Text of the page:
Opium farming booming after coup

Deadly bloom: A member of Pat Jasan – a grassroots organisation motivated by their faith to root out the destructive influence of drugs – holding poppies as his group slashes and uproots them from a hillside in Lung Zar village, Kachin state, in this file photo. According to a UN report, the production of opium in Myanmar has flourished since the military’s seizure of power, with the cultivation of poppies up by a third in the past year as eradication efforts have dropped off and the faltering economy has led more people toward the drug trade. — AP

The production of opium in Myanmar has flourished since the military’s seizure of power, with the cultivation of poppies up by a third in the past year as eradication efforts have dropped off and the faltering economy has led more people toward the drug trade, according to a United Nations report.

In 2022, in the first full growing season since the military wrested control of the country from the democratically-elected government of Aung San Suu Kyi in 2021, Myanmar saw a 33% increase in cultivation area to 40,100ha, according to the report by the UN Office on Drugs and Crime yesterday.

“Economic, security and governance disruptions that followed the military takeover of February 2021 have converged, and farmers in remote, often conflict-prone areas in northern Shan and border states have had little option but to move back to opium,” said the UN office’s regional representative Jeremy Douglas.

The overall value of the Myanmar opiate economy, based on UN estimates, ranges between US$660mil (RM2.8bil) and US$2bil (RM8.5bil), depending on how much was sold locally, and how much of the raw opium was processed into heroin or other drugs.

“Virtually all the heroin reported in East and South-East Asia and Australia originates in Myanmar, and the country remains the second-largest opium and heroin producer in the world after Afghanistan,” Douglas said.

“There is no comparing the two at this point as Afghanistan still produces far more, but the expansion underway in Myanmar should not be dismissed and needs attention as it will likely continue – it is directly tied to the security and economic situation we see unfolding today,” he added.

The so-called Golden Triangle area, where the borders of Myanmar, Laos and Thailand meet, has historically been a major production area for opium and hosted many of the labs that converted it to heroin.

Decades of political instability have made the frontier regions of Myanmar, also known as Burma, largely lawless, to be exploited by drug producers and traffickers.

Most of the opium exported by Myanmar goes to China and Vietnam, while heroin goes to many countries across the region, Douglas said.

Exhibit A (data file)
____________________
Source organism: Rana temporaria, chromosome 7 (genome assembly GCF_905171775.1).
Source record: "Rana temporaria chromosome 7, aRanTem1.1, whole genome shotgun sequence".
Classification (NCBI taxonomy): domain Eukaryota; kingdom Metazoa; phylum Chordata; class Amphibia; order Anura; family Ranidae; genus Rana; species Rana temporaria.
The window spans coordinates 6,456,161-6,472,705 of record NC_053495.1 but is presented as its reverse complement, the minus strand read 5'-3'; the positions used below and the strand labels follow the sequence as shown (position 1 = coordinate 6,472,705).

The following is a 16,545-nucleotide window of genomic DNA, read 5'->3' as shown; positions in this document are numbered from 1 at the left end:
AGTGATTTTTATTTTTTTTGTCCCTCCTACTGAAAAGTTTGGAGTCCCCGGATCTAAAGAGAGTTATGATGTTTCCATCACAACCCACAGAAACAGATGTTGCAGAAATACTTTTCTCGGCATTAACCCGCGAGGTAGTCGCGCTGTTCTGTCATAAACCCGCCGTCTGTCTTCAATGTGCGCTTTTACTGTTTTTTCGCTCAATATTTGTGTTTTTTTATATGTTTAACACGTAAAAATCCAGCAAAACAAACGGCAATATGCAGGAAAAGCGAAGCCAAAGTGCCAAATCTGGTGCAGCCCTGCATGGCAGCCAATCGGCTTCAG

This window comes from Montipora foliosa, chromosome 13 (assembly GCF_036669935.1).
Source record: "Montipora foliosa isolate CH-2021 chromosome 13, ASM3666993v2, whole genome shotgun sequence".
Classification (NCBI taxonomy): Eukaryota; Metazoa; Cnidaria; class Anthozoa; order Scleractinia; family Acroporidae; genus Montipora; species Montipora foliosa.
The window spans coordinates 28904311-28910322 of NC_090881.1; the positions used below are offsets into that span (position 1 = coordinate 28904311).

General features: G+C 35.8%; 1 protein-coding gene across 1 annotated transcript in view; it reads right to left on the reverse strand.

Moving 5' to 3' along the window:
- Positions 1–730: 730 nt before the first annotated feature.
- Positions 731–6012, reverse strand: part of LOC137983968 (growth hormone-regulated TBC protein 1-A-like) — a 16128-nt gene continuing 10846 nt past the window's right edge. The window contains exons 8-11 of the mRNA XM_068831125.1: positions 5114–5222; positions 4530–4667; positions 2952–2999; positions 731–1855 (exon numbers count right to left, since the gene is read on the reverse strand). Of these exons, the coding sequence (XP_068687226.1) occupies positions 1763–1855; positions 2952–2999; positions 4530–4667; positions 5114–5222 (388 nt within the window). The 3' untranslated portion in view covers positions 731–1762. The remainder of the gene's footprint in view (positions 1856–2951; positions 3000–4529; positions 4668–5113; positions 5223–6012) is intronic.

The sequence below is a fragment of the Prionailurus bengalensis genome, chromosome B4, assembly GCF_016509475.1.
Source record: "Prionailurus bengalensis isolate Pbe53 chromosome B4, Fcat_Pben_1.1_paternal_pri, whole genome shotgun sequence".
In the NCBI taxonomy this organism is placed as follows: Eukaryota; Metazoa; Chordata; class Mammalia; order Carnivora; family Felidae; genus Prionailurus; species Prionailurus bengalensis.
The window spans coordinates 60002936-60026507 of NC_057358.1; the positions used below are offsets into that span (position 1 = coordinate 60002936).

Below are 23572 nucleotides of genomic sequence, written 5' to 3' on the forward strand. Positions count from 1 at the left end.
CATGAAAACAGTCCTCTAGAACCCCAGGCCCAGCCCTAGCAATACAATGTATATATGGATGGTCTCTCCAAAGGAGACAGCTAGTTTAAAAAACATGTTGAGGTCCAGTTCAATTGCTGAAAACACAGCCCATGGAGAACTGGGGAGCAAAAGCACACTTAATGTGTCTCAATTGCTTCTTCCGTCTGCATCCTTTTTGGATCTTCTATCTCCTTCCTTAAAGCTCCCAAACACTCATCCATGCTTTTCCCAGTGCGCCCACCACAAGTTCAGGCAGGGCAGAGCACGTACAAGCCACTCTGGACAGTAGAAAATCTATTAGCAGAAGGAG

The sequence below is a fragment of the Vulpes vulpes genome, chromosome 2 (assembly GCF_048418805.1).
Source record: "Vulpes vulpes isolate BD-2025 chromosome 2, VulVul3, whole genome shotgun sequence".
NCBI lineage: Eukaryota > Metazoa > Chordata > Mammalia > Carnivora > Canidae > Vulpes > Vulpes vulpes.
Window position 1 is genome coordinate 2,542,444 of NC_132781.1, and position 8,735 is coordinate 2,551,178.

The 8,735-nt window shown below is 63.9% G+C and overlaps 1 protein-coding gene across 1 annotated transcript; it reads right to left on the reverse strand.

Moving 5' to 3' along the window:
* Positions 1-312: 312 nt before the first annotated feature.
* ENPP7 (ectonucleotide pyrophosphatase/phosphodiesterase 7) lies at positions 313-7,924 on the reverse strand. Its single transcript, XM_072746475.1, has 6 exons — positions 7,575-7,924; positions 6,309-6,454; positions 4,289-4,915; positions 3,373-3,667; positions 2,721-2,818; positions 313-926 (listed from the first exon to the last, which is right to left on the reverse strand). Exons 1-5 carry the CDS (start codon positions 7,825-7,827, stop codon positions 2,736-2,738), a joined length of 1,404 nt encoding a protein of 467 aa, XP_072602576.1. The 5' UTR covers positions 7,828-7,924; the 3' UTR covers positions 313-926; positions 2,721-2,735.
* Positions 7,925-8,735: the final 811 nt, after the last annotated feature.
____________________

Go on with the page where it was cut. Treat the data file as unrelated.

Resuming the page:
“It is really where the value is for traffickers,” he said.

“Very high profits.”

The cultivation of opium had been trending downward in recent years before the military took control of the government in 2021.

Production estimates hit a bottom of 400 metric tonnes in 2020.

After rising slightly in 2021, that spiked in 2022 to an estimated 790 metric tonnes, according to the report.

Since it took control of the government, the military’s use of deadly force to hold on to power has escalated conflict with its civilian opponents to the point that some experts describe the country as now being in a state of civil war.

The costs have been high, with 2,810 people killed by government forces to date and 17,427 detained, according to the Assistance Association for Political Prisoners.

The escalating violence has meant that the government has been unable to reach some areas to carry out drug eradication raids, and has also had to divert its resources elsewhere.

Consequently, eradication efforts appear to have decreased substantially, with 1,403ha reported eradicated in 2022 – some 70% fewer than in 2021.

At the same time, as the conflict continues to take its toll on Myanmar’s economy, an increasing number of rural households have been pushed into relying more on opium cultivation for income, the UN said.

“The expansion of opium production that is underway is fundamentally about poverty and people in rural areas reacting to the economic situation,” Douglas said.

“It has always been there in tough times. At the same time, the security situation is clearly difficult with increasing frequency and intensity of conflict, and those involved in the drug economy have been left largely unchecked.”

Its synthetic drug economy has also been surging for the same reasons, with reported regional seizures of methamphetamine and other drugs reaching record levels.

In a single bust in September last year in Laos, for example, Lao authorities seized 33 million methamphetamine tablets along with 500kg of crystal methamphetamine. — AP

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